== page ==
Where’s that story I wanted to comment on? Oh yes, here it is. What a bunch of xenophobic mouthbreathers:
Canada reinstated visa restrictions on the Czech Republic this week in hopes of discouraging immigration by Czech Gypsies, or Roma, after more than 1,200 arrived this year seeking protection as refugees.
Spurred by a positive television documentary about Canada, the Roma have asked for refugee status, claiming they were beaten up by skinheads and discriminated against by their government.
Most came in the last two months, straining social services in the Toronto area and taxing relations between Ottawa and Prague. Immigration Minister Lucienne Robillard said in a statement earlier …
Wait a minute. “Immigration Minister Lucienne Robillard“? Yes indeed. For this story comes to us from 1997, the first time Canada reversed itself on the Czech visa question.
Jason Kenney’s decision to slap visa requirements on Mexican visitors is an important decision that’s causing an uproar, and I don’t want to minimize it. But on Czech visas, Kenney has only done what his Liberal predecessors did more than a decade ago: remove visa requirements, hope for the best, and then reinstate visa requirements when optimism turned out to be misplaced. And on the broader question of visa requirements Europe-wide, it’s simply a fact that right now, today, Kenney and the Conservative government continue to run a far more liberal visa regime, so to speak, than the Liberals ever did. When Paul Martin became prime minister, Canada required visas from visiting Hungarians, Czechs, Slovaks, Poles, Estonians, Latvians and Lithuanians. Today that’s no longer the case (except for Poles and Slovaks who don’t have the most recent biometric passports).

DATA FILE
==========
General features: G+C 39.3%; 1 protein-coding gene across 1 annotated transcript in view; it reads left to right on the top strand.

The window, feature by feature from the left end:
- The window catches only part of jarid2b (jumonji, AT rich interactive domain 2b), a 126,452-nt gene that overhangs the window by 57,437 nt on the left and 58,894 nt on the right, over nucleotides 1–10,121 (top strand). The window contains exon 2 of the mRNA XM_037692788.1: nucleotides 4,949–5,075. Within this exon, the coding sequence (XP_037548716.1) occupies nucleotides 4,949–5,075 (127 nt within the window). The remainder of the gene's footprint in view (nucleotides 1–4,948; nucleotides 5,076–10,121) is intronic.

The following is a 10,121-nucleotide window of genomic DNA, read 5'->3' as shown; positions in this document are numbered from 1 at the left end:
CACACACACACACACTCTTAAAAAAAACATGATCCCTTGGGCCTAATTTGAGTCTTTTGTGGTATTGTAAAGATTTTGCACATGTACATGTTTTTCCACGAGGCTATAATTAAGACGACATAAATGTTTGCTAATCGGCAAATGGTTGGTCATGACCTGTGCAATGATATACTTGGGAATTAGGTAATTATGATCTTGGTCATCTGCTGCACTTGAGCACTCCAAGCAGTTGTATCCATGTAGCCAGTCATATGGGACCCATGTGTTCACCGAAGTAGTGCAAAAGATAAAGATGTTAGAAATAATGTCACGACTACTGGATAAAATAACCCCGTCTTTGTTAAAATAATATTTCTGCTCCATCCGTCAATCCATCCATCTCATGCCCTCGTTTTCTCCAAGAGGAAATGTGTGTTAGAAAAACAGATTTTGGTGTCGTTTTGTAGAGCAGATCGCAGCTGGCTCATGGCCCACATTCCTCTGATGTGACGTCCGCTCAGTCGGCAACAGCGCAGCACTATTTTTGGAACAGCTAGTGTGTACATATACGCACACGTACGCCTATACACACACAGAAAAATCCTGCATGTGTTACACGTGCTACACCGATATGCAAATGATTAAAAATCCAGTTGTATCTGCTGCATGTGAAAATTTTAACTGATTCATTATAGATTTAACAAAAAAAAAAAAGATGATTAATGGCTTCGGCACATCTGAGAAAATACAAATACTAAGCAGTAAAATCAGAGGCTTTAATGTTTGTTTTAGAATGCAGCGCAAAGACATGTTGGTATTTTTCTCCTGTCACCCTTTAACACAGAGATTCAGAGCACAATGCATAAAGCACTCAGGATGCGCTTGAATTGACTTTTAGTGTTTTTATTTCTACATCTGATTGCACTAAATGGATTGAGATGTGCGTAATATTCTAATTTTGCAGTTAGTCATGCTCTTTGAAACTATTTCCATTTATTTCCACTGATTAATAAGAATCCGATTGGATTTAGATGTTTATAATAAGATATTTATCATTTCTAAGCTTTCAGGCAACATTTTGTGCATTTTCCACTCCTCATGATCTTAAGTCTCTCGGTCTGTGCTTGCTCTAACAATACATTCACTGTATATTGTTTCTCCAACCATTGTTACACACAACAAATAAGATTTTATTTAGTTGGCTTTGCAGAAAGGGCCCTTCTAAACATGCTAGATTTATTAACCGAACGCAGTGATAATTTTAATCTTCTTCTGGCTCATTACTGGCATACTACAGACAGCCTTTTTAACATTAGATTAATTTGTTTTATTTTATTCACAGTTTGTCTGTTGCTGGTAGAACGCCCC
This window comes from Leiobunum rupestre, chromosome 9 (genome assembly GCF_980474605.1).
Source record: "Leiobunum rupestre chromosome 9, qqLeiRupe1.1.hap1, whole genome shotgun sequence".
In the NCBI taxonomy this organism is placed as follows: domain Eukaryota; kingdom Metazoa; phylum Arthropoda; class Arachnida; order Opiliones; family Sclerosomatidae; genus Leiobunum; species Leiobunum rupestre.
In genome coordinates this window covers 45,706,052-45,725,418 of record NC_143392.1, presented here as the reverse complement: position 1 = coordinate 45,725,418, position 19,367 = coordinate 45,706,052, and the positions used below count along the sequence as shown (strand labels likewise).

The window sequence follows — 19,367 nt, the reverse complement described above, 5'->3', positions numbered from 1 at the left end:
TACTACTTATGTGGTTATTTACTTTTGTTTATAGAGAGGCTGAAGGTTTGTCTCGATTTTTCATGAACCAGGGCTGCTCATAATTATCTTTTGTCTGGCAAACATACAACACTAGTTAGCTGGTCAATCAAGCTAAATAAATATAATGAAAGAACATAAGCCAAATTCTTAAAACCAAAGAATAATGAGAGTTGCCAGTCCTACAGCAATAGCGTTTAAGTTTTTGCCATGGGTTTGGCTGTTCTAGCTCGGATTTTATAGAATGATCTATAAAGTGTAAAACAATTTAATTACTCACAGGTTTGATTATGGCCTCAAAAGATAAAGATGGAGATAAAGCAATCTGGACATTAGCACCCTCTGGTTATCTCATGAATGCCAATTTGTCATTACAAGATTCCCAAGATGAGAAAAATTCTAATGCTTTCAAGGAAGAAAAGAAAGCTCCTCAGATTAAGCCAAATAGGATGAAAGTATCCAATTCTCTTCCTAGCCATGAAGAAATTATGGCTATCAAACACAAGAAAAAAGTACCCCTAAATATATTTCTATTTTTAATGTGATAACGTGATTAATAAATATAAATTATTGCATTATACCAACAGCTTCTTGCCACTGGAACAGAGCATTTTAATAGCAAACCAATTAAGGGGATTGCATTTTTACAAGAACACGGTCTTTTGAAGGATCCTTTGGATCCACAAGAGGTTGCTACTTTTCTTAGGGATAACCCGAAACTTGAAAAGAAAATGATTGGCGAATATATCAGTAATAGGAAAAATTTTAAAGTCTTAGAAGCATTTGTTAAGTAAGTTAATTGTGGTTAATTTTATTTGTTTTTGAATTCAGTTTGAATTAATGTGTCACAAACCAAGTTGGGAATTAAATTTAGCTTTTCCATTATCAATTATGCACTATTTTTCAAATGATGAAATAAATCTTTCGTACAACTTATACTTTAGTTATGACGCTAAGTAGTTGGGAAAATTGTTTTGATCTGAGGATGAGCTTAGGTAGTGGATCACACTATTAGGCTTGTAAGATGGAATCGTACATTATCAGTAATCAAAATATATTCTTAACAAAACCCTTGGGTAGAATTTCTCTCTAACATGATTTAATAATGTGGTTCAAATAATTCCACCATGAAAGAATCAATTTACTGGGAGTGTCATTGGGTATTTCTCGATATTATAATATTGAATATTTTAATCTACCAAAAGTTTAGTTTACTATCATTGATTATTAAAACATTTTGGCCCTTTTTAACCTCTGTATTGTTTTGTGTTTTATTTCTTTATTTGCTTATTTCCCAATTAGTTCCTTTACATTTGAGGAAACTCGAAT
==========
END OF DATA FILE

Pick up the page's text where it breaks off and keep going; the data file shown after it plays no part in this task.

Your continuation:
I argued, in a 2005 column we can’t find because that’s just how Rogers rolls, that after the European Union enlargement of 2004 it was asinine for Canada to impose visas on some visitors from EU countries and not others. And I specifically argued that a government that rolled back visa requirements would reap electoral benefit for doing it, because those tens of millions of Europeans who’d benefit had millions of Canadian relatives who’d notice and appreciate the change. I even told readers to cut that page out of the magazine and mail it to their MP to encourage Parliament to make the change. Hundreds of readers did. It sure got noticed on Parliament Hill. And yet Joe Volpe didn’t lift a finger to relax visa requirements. Neither did Monte Solberg while he was immigration minister. Only Jason Kenney preferred action to inertia. And even today, it is easier for most Eastern and Central Europeans to visit Canada than it was before he got his job. Worth remembering.